Lately, a lot of our discussions have revolved around the idea of modelling the real economy. I also wrote a bit about how modelling is connected to other scientific pursuits like machine learning. What I left out however is an answer to the question “So what? Does it matter?”. I believe this is a critical point that economic departments from many universities around the world have been neglecting. Frankly speaking, during my 6-7 years formal education, they barely even talked about economic modelling until I reached my last year of study… which is surprising considering this is the hot sexy stuff at the forefront of the academic world now, especially if you want to dip your hands into macroeconomics.
Naturally, the failure to properly include economic modelling into the mainstream academic curriculum has led to a freak tonne of confusion outside of the little scholars’ bubble. Having talked to a bunch of people in and out of the academic including my students, one of the recurring themes is the relentless attack on mathematical economics and economic modelling in general. Frequently, people resort to citing the recent major flops like the global financial crisis of 2008 as being the signal of the incompetence of economic models. I take my stance in the middle as I do not have any strong feeling towards mathematical economics in particular (in fact, I have grown to hate it due to its sometimes unnecessary complexity), but I do recognize its importance in the evolving world of knowledge.
Of course, many results/forecasts generated by economic models were derived from some very unrealistic assumptions, so the conclusions do not represent very well what is going on in the real world. Still, it is worth pondering. Remember, the study of any model, and by that I meant ‘academic model’, is all about simplifying and extracting the most essential elements out of the complex world. This is to build a rigorous framework with explicit assumptions for thinking, upon which scientific analyses can be conducted. Each model will without doubt have its own flaws that cause the generated conclusions to depart from reality to a certain degree. However, the fact that the assumptions are explicit are what allows for concrete criticism and re-adjustment on the model at a later stage. Think about it. Before Einstein, Isaac Newton was the king. What allowed Einstein to create a superior model of the universe (and the reason why we know it is superior) is because Newton clearly laid out all the assumptions and other elements of his model. Only when our weaknesses are made known, can we improve upon them. And my friend, this is what modelling is all about. Sure, the first one might be basic, unintuitive and inaccurate. However, the most crucial role of primitive models is not to correctly inform or predict but to lay sufficient groundwork for later development. Each subsequent improvement of any model will take you closer to reality and generate more meaningful interpretation. As you progress further in your academic pursuit or maybe in your career, you will encounter with new models that may be based on the old model you have studied. While this departure from the old is important for practical purpose, you would not be able to understand it if you do not grasp the basic framework. That is why comprehending even the very basic and unrealistic approximate of the real-world setting is pivotal.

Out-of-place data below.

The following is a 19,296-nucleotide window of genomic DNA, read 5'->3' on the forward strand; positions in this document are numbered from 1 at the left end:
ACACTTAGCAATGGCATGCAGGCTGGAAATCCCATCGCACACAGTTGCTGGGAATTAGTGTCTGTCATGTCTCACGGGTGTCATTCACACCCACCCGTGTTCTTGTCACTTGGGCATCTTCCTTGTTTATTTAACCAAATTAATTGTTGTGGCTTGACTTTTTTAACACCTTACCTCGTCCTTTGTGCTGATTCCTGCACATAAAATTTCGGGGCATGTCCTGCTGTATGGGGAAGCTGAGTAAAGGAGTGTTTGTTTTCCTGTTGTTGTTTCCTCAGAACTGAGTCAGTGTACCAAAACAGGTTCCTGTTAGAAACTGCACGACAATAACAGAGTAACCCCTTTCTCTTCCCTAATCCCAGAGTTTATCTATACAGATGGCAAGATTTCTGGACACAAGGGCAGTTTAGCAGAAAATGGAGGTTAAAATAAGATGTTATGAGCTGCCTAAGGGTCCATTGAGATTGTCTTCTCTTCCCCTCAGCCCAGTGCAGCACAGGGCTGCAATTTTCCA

In fact, while economists at large failed miserably to foretell the crisis of 2008, if you can just take a few steps back to see the big picture, you will certainly notice the greatly improved economic performance over the past century hugely thanks to better informed economists and policy makers. Our economy has never been more stable and it will get better on the assumption that nuclear war does not arise (though nuclear war itself tends to be overstated). Recession, let alone depression, hits less frequently compared to the past. The one feature though that makes everything seems worse is the speed of information that allows for more public reports to be made; thus, it creates an illusion that the world economy is losing its balance (which I strongly disagree). Now, ask yourself, where did all the useful information conducive to economic stability come from? Obviously, from the expanding data pool and the more efficient and effective utilization of the available data as the economic models (that output those information) are continually updated from one generation to the next. Surely, these more sophisticated updates are built upon very simple initial models; hence, the significance of economic modelling at all stages.